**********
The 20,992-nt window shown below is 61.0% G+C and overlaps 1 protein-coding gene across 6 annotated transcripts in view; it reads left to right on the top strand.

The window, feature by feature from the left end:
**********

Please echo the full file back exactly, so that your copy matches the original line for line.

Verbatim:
The 20,992-nt window shown below is 61.0% G+C and overlaps 1 protein-coding gene across 6 annotated transcripts in view; it reads left to right on the top strand.

The window, feature by feature from the left end: